Are You Nurturing Your Writing Craft?

nurture the gift

So I’ve been sitting here thinking about all of the novels that I have started and not finished in the past.  I love when I go back and read something that I’ve written and I start to think “I wrote this” in amazement that it actually reads like something other than mess that I thought it would read like.  But there are the works that I have almost, but never completed that I will read over again and see that the person that wrote that specific piece of writing definitely needed some work and to study her craft.

Over the years I have done just that.  I have picked up and read any book that I could get my hands on about specific genres that I wanted to learn about writing, or books on technique and point of view.  There are so many ways that I feel I can nurture my craft and make myself an even better, and a more confident writer.  I consider my writing to always be a work in progress.  I think that when you are a writer, you are never really finished learning when it comes to your craft.  I wanted to share with you some ways that you can work on nurturing your craft as a writer.

1)      Of course read books on your craft or the craft that you want to direct yourself towards writing.  Whether it is mystery, young adult, science fiction, suspense, drama, or even plays, study it.

2)      Make sure to read the kinds of books that you are trying to write.  If you want to be a mystery writer, then read as many mystery books as you can get your hands on.  If you want to write young adult novels then read plenty of young adult books.  No matter what you do, just read!

3)      Research other writers.  Not just their writing, but research their lives, their philosophies, their values.  Research how they achieved and maintained their success.

4)      Attend writing conferences and workshops to learn things about your craft from a different perspective.  There is only so much that you can learn from a book without visibly seeing someone who has put these techniques into practice.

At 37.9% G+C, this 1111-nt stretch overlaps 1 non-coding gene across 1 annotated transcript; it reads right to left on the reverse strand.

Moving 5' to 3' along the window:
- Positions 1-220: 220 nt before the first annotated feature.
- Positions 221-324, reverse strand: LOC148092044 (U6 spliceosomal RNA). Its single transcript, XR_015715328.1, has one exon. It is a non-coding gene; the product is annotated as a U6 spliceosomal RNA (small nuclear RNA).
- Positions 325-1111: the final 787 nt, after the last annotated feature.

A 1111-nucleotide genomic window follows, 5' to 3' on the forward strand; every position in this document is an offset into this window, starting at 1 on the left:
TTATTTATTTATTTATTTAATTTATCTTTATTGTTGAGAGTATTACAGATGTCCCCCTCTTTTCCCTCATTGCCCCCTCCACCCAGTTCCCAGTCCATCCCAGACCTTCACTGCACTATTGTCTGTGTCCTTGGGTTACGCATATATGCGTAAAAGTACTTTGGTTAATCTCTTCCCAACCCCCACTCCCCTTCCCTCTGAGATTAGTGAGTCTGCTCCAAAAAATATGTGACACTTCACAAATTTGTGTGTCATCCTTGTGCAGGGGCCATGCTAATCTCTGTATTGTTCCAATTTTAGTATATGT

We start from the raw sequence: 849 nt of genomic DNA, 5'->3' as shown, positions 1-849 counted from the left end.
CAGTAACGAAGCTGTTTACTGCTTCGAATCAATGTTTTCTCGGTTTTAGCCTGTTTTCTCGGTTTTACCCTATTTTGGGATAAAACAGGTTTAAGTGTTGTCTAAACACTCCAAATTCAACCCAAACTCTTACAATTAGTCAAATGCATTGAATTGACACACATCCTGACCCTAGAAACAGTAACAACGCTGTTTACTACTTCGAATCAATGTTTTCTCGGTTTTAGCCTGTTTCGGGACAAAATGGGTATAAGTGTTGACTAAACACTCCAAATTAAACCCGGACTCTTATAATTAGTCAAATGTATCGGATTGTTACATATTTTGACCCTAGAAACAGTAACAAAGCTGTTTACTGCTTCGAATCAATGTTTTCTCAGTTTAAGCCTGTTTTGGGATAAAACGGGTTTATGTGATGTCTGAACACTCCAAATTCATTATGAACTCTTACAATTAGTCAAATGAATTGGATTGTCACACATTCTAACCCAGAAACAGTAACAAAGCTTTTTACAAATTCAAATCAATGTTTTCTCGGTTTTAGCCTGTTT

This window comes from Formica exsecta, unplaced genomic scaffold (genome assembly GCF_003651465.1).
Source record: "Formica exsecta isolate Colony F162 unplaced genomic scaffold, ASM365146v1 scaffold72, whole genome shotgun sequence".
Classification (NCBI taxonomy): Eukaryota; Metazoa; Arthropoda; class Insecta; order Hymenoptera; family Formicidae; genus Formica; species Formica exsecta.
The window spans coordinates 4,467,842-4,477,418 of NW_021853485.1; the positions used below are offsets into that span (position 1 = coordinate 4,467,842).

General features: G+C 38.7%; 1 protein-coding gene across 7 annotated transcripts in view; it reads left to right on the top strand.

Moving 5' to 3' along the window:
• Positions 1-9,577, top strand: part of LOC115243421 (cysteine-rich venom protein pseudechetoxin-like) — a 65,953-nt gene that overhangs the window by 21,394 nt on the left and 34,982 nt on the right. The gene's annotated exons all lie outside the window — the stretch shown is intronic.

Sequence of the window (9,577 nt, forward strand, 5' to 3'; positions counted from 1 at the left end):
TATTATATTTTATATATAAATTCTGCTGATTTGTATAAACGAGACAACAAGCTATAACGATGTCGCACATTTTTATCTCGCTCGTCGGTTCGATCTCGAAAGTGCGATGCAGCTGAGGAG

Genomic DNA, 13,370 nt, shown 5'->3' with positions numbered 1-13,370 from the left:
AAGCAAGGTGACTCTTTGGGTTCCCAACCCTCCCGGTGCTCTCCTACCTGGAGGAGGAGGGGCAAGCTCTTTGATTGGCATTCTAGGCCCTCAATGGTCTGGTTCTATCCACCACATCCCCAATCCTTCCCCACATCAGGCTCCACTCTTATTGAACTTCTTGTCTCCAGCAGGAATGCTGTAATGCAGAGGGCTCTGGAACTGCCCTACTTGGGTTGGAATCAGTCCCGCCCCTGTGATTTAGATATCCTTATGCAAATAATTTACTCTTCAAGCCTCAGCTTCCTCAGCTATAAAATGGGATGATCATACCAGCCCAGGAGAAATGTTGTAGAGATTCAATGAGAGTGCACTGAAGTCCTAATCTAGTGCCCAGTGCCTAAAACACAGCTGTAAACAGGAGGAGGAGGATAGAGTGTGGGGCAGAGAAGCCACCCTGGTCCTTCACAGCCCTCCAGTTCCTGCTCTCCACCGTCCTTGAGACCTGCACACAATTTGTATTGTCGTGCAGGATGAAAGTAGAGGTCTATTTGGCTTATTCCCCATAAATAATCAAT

5)      Pay attention to the work that is being produced that is along the lines of what you want to do.  If writing movies is your thing, watch the movies that inspire you and that have made you want to write films in the first place.  If it is plays, then go see as many plays as you can feasibly manage to go and see.  You have to be able to see that what you want to create is possible and a reality that you can make happen if you want to badly enough.

Writing, despite what some people might think, is something that is not easy to do.  It’s not as if you can just pick up a pen (or open up a computer) and just start writing seamlessly.  It takes research, and preparation, and a lot of time and writing is certainly not for people who want to make a quick dollar (that’s not to say that you can’t make money writing).

It is easy to get comfortable within our writing and our own style of writing and sometimes we forget that to grow we have to keep nurturing our skills as a writer, keep sharpening them, so to speak.  You don’t want to get stuck writing the same thing every time you work on a new project.  You don’t want readers to read book after book of yours and start to think that your writing is predictable and like they are reading the same type of book every time they pick yours up.  Don’t stay in that comfortable spot within your writing.

 

Jimmetta Carpenter

Writer/Editor

The Diary: Succession of Lies (Now Available)

Writing as “Jaycee Durant”

https://write-2-be.com/

http://unpleasantlyplump.wordpress.com/

http://www.facebook.com/people/Jimmetta-Carpenter/1069480310

 

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One CommentLeave a comment

  1. I agree and disagree and it gives me something to think about. I believe I can learn enough from books without visually seeing their authors, but some points you make are well taken. Thanks for your post and best of luck with your writing.


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